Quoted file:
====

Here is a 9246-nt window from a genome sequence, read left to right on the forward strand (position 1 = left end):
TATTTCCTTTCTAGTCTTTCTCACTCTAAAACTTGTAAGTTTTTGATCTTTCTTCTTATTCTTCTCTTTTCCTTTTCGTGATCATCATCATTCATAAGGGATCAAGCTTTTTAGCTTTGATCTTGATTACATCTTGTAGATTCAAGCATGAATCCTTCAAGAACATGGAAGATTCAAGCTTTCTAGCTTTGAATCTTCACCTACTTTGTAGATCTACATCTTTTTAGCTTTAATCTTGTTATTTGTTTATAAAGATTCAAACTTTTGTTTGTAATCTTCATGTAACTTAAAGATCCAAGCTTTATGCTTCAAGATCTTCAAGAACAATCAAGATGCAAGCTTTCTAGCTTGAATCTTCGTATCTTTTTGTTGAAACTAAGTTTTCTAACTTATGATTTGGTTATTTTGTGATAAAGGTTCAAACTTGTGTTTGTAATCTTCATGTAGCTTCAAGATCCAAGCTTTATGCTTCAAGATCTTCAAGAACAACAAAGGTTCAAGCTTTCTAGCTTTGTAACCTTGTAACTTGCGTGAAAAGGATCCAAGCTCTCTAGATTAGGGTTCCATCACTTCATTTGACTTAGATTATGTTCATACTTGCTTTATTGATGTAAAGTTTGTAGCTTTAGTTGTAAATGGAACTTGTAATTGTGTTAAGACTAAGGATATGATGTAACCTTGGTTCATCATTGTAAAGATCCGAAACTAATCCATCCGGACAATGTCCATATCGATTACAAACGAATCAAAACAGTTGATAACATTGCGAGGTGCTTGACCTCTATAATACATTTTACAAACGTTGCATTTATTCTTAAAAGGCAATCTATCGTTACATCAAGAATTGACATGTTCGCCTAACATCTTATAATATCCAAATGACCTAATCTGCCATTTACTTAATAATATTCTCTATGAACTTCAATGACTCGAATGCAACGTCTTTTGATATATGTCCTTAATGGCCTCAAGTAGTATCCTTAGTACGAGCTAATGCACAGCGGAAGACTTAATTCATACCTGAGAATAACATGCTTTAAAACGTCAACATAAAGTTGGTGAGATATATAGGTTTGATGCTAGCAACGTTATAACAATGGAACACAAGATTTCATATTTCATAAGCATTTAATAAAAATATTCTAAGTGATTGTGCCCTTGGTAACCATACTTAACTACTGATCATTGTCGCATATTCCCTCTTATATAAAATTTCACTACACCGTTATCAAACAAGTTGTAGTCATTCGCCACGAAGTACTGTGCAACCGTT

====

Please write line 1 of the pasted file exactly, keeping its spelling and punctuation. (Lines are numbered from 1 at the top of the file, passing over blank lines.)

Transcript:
Here is a 9246-nt window from a genome sequence, read left to right on the forward strand (position 1 = left end):